- Payment. You can realize it in a few ways: credit card, PayPal/Stripe, medical insurance, or employer coverage.
- Review and rating. Quality care gets good responses from patients and helps to attract new users. Besides, the choice of a specialist becomes more informed.
- Profile. Enable the basic doctor’s info: specializations, education, experience. Don’t forget about the other credentials that patients may want to check.
- Calendar helps specialists to organize the working hours and show time spots available for scheduling.
- Communication options in MVP should be equal to those you offer for patients.
- EHR (electronic medical record) software. Consider the integration of EHR to smooth the workflow and usability of the app. Doctors should have access to accurate information on the patient’s medical data.
- Medical prescription makes it possible to give the prescription in the digital form. Due to the geolocation of the patient, doctors can send it to the nearest pharmacy.
- Dashboard with question queries, payments, appointments, and so on. This way the specialists can organize their work and make the necessary changes.
Another essential part is the admin dashboard. It should connect and facilitate the management of the patient and doctor functionalities.
Admin dashboard functionality:
- Patient management
- Doctor management
- Calendar and appointment management
- Notification management
- Payment management
How Much Does It Cost to Develop a Telemedicine App?
When things are clear with the business idea and MVP scope, the next step is figuring out the development costs. Everything depends on such aspects:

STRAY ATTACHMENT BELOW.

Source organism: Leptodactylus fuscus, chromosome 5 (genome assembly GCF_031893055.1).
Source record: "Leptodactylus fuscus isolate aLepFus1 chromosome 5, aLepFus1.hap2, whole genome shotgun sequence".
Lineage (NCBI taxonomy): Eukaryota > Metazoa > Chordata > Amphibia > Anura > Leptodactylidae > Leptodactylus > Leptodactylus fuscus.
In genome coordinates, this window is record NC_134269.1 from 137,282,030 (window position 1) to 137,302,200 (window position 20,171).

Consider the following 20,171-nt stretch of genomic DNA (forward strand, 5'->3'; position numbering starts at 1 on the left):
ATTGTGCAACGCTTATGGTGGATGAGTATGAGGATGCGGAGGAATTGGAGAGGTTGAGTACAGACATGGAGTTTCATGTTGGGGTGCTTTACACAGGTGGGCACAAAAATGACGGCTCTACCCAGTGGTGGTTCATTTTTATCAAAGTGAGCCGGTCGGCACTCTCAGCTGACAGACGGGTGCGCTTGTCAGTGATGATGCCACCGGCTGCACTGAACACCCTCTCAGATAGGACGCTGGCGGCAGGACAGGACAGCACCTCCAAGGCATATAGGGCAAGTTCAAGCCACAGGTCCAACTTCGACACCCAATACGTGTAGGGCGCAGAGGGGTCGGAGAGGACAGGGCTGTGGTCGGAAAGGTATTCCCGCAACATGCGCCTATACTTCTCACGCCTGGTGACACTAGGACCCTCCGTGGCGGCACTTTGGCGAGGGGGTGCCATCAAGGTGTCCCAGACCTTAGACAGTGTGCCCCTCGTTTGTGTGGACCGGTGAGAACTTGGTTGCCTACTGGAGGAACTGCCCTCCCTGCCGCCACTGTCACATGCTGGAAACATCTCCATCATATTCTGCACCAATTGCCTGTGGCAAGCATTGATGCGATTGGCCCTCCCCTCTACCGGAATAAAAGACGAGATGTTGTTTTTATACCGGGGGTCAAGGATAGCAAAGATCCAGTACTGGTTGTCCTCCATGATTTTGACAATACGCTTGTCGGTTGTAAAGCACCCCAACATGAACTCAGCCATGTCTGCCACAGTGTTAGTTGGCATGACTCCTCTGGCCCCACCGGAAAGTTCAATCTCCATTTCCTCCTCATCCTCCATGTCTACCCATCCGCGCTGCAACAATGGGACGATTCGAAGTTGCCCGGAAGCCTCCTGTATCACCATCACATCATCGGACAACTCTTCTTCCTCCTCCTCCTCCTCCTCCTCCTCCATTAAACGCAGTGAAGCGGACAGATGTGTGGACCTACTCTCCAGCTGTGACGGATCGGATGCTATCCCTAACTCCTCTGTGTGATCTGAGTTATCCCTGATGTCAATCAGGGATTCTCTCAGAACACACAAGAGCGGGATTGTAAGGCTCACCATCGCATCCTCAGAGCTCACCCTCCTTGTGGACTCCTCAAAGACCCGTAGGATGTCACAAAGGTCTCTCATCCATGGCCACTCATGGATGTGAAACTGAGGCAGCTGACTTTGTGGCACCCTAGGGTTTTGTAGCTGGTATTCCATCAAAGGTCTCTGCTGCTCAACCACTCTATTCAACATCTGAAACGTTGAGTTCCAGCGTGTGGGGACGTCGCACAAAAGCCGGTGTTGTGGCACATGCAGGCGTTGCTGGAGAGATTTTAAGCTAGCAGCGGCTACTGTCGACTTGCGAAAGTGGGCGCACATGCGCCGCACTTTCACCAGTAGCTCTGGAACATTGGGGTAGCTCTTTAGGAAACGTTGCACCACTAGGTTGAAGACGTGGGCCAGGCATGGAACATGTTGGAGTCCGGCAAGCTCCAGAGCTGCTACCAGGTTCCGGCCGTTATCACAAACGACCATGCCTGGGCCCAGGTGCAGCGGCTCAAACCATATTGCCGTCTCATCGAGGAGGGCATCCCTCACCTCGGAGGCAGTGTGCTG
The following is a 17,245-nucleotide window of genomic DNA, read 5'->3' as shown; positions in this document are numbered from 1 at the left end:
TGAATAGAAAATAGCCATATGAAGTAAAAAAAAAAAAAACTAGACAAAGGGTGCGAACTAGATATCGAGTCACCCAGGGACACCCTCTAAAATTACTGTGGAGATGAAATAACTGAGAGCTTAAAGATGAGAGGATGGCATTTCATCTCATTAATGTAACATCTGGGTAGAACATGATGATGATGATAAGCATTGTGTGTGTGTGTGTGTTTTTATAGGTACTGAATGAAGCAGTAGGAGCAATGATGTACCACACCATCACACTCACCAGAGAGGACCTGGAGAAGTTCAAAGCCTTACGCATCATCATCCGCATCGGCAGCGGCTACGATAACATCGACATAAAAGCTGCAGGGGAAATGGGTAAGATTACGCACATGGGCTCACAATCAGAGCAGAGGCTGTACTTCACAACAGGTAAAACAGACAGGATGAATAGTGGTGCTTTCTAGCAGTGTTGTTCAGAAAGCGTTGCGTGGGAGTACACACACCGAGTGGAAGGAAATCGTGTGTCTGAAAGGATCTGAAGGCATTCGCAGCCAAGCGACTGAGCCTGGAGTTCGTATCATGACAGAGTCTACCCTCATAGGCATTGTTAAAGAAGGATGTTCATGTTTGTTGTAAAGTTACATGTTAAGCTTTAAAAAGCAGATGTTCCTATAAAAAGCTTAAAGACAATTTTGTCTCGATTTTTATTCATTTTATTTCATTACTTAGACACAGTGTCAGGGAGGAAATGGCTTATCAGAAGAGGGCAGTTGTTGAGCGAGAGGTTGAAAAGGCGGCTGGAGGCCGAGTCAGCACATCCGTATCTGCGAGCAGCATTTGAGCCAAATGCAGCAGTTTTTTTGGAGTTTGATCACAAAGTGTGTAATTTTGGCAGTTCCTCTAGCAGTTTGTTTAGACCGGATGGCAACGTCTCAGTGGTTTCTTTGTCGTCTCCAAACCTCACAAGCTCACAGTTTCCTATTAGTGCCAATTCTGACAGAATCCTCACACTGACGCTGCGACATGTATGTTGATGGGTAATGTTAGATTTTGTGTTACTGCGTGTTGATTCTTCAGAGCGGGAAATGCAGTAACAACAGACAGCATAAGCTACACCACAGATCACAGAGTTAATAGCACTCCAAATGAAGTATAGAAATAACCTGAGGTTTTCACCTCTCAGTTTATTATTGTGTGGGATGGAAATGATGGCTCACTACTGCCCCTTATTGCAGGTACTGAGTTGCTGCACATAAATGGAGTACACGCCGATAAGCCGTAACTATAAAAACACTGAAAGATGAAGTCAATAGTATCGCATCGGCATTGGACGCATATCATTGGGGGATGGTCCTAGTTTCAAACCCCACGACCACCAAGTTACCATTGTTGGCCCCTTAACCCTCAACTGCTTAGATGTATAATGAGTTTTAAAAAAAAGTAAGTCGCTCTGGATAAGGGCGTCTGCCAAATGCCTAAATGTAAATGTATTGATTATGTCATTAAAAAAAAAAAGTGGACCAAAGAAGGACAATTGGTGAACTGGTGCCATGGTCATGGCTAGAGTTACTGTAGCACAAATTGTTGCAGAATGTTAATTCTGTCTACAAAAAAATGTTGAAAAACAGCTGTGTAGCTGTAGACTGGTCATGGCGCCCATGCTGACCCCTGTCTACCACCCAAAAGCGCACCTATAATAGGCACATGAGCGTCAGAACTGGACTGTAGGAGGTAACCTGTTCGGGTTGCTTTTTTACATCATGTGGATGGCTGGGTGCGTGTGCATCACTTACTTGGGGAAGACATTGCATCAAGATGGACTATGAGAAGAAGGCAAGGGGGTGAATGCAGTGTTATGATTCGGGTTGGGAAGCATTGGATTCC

- technology stack
- per hour rate of a development team
One of the most efficient ways to build your app is to hire a development agency. This kind of application isn’t a novice. You can even see the app samples that are already live before choosing a team for your project.
What Are the Challenges of Telehealth App Development?
Every industry has some challenges during the realization of apps and software. In telemedicine, you will need to handle such roadblocks as
- UI/UX adoption. The layouts of the patient’s app and doctor’s app vary. So the two versions of the app have to be compatible with each other. You need an experienced designer to address this challenge properly.
- Back-end environment. You may think about integrating third-party services into your application. Start with studying their documentation to ensure that using them you won’t violate any privacy policies.
- Security. Encrypt personal and health data. Make sure you are also using the encryption protocols for the text, voice, and video chats.
- Compliance with health legislation. During your app development, you should be aware of regulatory standards. To be more specific: HIPAA and HITECH (for the US), PIPEDA (for Canada), GDPR, the Data Protection Directive 1995/46/EC and the e-Privacy Directive 2002/58/EC/ IEC 62304 (for European Union).
Are you intimidated by setting up developing your telemedicine app? Don’t be. Telehealth applications are on the rise now, as well as the whole niche. You know the key offers on the market and the competitors’ functionality. Also, you are aware of possible challenges and noted the spots your app can improve. So it is time to shape your idea into an app. Schedule a call with Apiko and we’ll help you to build a feasible and legally compliant telemedicine app.
Frequently Asked Questions
Should I start to develop a healthcare app in 2020?
How are telemedicine apps divided by purpose?
The list of the most popular categories looks like this:
- Urgent Care (routes a patient to the nearest urgent care provider)
- Medical Scheduling (helps to schedule medical appointments)
- General Hospital
- Cancer Care/Outpatient
- Medication Tracking (helps to track prescription regime and avoid any medication conflicts)
- Women Health /Pregnancy/Childbirth
- Clinical & Diagnosis Assistant (enables access to personal health records, electronic charts, lab test results, the information about possible symptoms)
- Wellness and meditation (includes health trackers, wellness tips, meditation classes, and so on)